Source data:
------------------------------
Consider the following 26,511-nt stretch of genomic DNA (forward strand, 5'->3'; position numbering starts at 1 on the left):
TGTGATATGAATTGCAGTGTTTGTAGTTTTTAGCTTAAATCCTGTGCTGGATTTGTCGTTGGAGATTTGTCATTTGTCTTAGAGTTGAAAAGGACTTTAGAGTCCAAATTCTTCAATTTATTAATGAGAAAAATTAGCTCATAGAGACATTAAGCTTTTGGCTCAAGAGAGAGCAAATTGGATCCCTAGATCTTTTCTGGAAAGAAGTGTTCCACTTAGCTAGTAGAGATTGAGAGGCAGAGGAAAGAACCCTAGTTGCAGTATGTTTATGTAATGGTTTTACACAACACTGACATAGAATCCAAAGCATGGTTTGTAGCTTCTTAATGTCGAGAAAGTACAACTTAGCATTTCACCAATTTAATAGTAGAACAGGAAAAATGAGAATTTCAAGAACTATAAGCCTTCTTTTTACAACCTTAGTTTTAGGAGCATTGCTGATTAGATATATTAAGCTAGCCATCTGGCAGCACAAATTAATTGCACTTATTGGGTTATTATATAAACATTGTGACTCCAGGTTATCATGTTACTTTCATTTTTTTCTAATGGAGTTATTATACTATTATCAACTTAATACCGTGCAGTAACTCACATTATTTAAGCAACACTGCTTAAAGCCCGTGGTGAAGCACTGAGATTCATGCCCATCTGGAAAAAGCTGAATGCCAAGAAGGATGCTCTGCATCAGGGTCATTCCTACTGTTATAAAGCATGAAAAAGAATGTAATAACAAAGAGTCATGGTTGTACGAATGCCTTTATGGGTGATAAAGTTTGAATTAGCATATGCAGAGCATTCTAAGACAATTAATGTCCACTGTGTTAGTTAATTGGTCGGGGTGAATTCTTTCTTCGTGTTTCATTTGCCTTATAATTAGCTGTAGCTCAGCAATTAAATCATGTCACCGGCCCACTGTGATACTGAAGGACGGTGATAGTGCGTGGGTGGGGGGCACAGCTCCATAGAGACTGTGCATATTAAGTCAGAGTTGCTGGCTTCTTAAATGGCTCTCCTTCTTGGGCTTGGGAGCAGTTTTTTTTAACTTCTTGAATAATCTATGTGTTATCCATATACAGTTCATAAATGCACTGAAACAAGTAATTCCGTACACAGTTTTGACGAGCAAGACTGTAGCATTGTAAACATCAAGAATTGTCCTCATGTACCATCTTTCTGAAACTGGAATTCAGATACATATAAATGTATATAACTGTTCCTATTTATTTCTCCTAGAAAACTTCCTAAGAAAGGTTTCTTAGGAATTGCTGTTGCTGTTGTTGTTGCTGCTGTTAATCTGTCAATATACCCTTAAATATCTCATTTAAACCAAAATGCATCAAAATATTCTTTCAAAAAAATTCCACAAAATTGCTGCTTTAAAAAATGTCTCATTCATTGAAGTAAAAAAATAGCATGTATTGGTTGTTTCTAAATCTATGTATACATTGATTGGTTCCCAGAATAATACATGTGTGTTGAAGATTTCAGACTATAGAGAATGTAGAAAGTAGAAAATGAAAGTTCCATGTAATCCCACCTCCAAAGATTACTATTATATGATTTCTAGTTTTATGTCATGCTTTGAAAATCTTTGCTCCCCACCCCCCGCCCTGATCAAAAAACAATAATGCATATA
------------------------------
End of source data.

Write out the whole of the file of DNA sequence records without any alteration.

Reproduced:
Consider the following 26,511-nt stretch of genomic DNA (forward strand, 5'->3'; position numbering starts at 1 on the left):
TGTGATATGAATTGCAGTGTTTGTAGTTTTTAGCTTAAATCCTGTGCTGGATTTGTCGTTGGAGATTTGTCATTTGTCTTAGAGTTGAAAAGGACTTTAGAGTCCAAATTCTTCAATTTATTAATGAGAAAAATTAGCTCATAGAGACATTAAGCTTTTGGCTCAAGAGAGAGCAAATTGGATCCCTAGATCTTTTCTGGAAAGAAGTGTTCCACTTAGCTAGTAGAGATTGAGAGGCAGAGGAAAGAACCCTAGTTGCAGTATGTTTATGTAATGGTTTTACACAACACTGACATAGAATCCAAAGCATGGTTTGTAGCTTCTTAATGTCGAGAAAGTACAACTTAGCATTTCACCAATTTAATAGTAGAACAGGAAAAATGAGAATTTCAAGAACTATAAGCCTTCTTTTTACAACCTTAGTTTTAGGAGCATTGCTGATTAGATATATTAAGCTAGCCATCTGGCAGCACAAATTAATTGCACTTATTGGGTTATTATATAAACATTGTGACTCCAGGTTATCATGTTACTTTCATTTTTTTCTAATGGAGTTATTATACTATTATCAACTTAATACCGTGCAGTAACTCACATTATTTAAGCAACACTGCTTAAAGCCCGTGGTGAAGCACTGAGATTCATGCCCATCTGGAAAAAGCTGAATGCCAAGAAGGATGCTCTGCATCAGGGTCATTCCTACTGTTATAAAGCATGAAAAAGAATGTAATAACAAAGAGTCATGGTTGTACGAATGCCTTTATGGGTGATAAAGTTTGAATTAGCATATGCAGAGCATTCTAAGACAATTAATGTCCACTGTGTTAGTTAATTGGTCGGGGTGAATTCTTTCTTCGTGTTTCATTTGCCTTATAATTAGCTGTAGCTCAGCAATTAAATCATGTCACCGGCCCACTGTGATACTGAAGGACGGTGATAGTGCGTGGGTGGGGGGCACAGCTCCATAGAGACTGTGCATATTAAGTCAGAGTTGCTGGCTTCTTAAATGGCTCTCCTTCTTGGGCTTGGGAGCAGTTTTTTTTAACTTCTTGAATAATCTATGTGTTATCCATATACAGTTCATAAATGCACTGAAACAAGTAATTCCGTACACAGTTTTGACGAGCAAGACTGTAGCATTGTAAACATCAAGAATTGTCCTCATGTACCATCTTTCTGAAACTGGAATTCAGATACATATAAATGTATATAACTGTTCCTATTTATTTCTCCTAGAAAACTTCCTAAGAAAGGTTTCTTAGGAATTGCTGTTGCTGTTGTTGTTGCTGCTGTTAATCTGTCAATATACCCTTAAATATCTCATTTAAACCAAAATGCATCAAAATATTCTTTCAAAAAAATTCCACAAAATTGCTGCTTTAAAAAATGTCTCATTCATTGAAGTAAAAAAATAGCATGTATTGGTTGTTTCTAAATCTATGTATACATTGATTGGTTCCCAGAATAATACATGTGTGTTGAAGATTTCAGACTATAGAGAATGTAGAAAGTAGAAAATGAAAGTTCCATGTAATCCCACCTCCAAAGATTACTATTATATGATTTCTAGTTTTATGTCATGCTTTGAAAATCTTTGCTCCCCACCCCCCGCCCTGATCAAAAAACAATAATGCATATA